Siemens Enterprise Communications Group intends to enter 2010 as a channel brand on the rise. Denzil Samuels, who in May was named senior vice president of worldwide channels and alliances, is the man tasked with making that happen.
"For the first time, Siemens has an indirect number," Samuels said in an interview this week, referring to resources Siemens will be devoting to its channel program. "All of the resources to do with indirect are now hard-lined as opposed to matrixed. We have truly put in an incentive program for the global sales force both for direct and indirect -- if you're a sales guy, there's great incentives for you to take stuff through channel partners, and there are also penalties for not making your indirect quota. We have really gone after this aggressively."
Samuels is a 30-year IT veteran, having served most recently as vice president of Global Business Development for Northrop Grumman. He was previously head of global managed services and service provider divisions at Avaya, senior vice president of products and services at Qwest, and held a number of executive positions at Lucent Technologies, Galileo International and British Airways.
Samuels is charged with revamping SEN Group's worldwide channel strategy, with a particular focus on the North American market. He's also entered Siemens at a time of significant transition for the company.
It's been more than a year since Siemens AG and the Gores Group formed Siemens Enterprise Communications Group as a joint venture. In that time, SEN Group has added indirect sales channels in 27 countries and earned itself a spot in the "leader" category in Gartner's magic quadrants for corporate telephony and unified communications. The agreement with Gores also gave Siemens Enterasys, which is now the network infrastructure and security division of SEN Group.
SEN Group has also seen changes in its executive ranks. Former CEO James O'Neil, who was appointed in late 2008, left the company in June 2009 and was replaced by Gores Group chairman and former Siemens interim CEO Mark Stone. Siemens was also widely believed to have been in the running to buy bankrupt Nortel Networks' enterprise business, for which Avaya was named the winning bidder in September.
All of which Samuels must take into account as he's charged with transitioning the traditionally direct sales-oriented Siemens into a potential channel powerhouse.
"It has to start from the top, and at the top of the company, there was a direct-centric culture," Samuels said. "Mark Stone is intent on making Siemens indirect, and that that is going to be a big part of our future. It's about scaling and growth, not taking from the left pocket and putting money in the right pocket. Both Mark and I come from the channel world, he from Bearing Point, and he knows what the systems integrator landscape looks like. For me, coming in, it was important to hear that from the CEO. As long as I felt sure about that, I was in. How often do you get a vendor that has a direct mentality for so many years that is really willing to come in to the channel and try to switch the culture? We are serious."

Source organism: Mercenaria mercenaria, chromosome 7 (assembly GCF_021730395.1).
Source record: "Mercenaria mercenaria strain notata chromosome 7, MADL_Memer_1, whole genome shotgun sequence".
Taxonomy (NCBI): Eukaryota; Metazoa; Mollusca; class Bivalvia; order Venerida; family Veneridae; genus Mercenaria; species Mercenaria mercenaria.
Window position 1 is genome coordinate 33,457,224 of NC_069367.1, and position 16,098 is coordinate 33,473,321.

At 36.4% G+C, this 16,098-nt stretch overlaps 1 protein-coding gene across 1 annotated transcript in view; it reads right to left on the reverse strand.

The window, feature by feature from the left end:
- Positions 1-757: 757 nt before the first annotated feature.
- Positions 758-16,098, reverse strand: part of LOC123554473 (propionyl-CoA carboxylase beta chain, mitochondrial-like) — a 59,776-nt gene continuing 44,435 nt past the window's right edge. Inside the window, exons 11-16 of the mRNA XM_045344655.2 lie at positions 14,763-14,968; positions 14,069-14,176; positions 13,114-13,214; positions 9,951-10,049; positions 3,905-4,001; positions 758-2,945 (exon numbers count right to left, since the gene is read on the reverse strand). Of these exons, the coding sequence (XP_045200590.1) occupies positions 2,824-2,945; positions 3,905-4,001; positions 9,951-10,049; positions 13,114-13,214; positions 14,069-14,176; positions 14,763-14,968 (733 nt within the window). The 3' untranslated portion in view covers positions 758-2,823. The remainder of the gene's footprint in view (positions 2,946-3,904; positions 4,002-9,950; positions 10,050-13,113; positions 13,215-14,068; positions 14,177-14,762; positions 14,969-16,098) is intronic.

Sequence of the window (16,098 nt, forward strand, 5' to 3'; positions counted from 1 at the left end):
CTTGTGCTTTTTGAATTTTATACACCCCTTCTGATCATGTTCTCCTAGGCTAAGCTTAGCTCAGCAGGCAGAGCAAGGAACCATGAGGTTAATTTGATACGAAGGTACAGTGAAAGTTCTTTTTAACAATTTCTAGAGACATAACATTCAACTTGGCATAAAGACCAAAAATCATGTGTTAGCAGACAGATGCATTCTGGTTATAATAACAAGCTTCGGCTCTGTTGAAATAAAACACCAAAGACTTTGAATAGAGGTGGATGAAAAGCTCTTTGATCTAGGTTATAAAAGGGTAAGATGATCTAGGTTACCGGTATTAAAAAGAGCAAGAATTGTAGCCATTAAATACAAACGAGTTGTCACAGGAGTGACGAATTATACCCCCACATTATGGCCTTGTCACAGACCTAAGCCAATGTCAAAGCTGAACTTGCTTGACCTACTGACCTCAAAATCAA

Samuels said he has spent his first six months reaching out to Siemens' existing channel community: systems integrators, VARs, service providers, ISVs and distributors. He's hired new channel management in most geographies and is developing a new channel subscription pricing model to make pricing more consistent for partners around the world. Samuels also sees the current climate in the networking, communications and infrastructure segments as an ideal period for Siemens to make a channel splash. The economy has thrown channel business into a tailspin, but the recent wave of M&A -- from Cisco's buying spree to HP's intended acquisition of 3Com -- has also left partners seeking alternatives, he argued.
"If you are running a reseller business and seeing consolidation, does that mean your portfolio is expanding, or shrinking?" he said. "A lot of resellers are looking at that and saying we need an alternative with experience. The consolidation is absolutely playing to our strengths and we're seeing that played out in how many partners have approached us this year."
"We are flexible," Samuels continued. "If your answer is an on-premise solution, we have that for you. If the answer is leveraging applications so you don't have to forklift them out, we have that for you. If the answer is cloud computing, we have that for you. If the answer is hosted, we have that for you. If the answer is integrating with social networking tools like Twitter, we have that for you. If it's a solution requiring subscription pricing, or a SOA [services-oriented architecture] solution, or a vertical solution, we have that for you."
Samuels is in the process of building a partner advisory board made up of Siemens channel partners from different regions. He plans to gather that board twice a year -- in May and November, starting in 2010 -- along with the leaders of SEN Group's business units, as well as hold less formal meetings in various geographies to hear from partners about product sales and channel concerns.
The Enterasys portfolio will be a priority, he added, as it continues to be integrated as a Siemens brand. He will also focus on growing Siemens' OpenScape voice and OpenScape UC platforms, and firming up SEN Group's position in crucial vertical markets like health care and public sector that are ripe for channel business.
"Companies are told to do more with less and letting go of people resources. The brunt of that falls on the IT department," Samuels said. "Some of these systems in the enterprise have been cobbled together over the years, and are aging. There's a huge opportunity for us to go in and change that."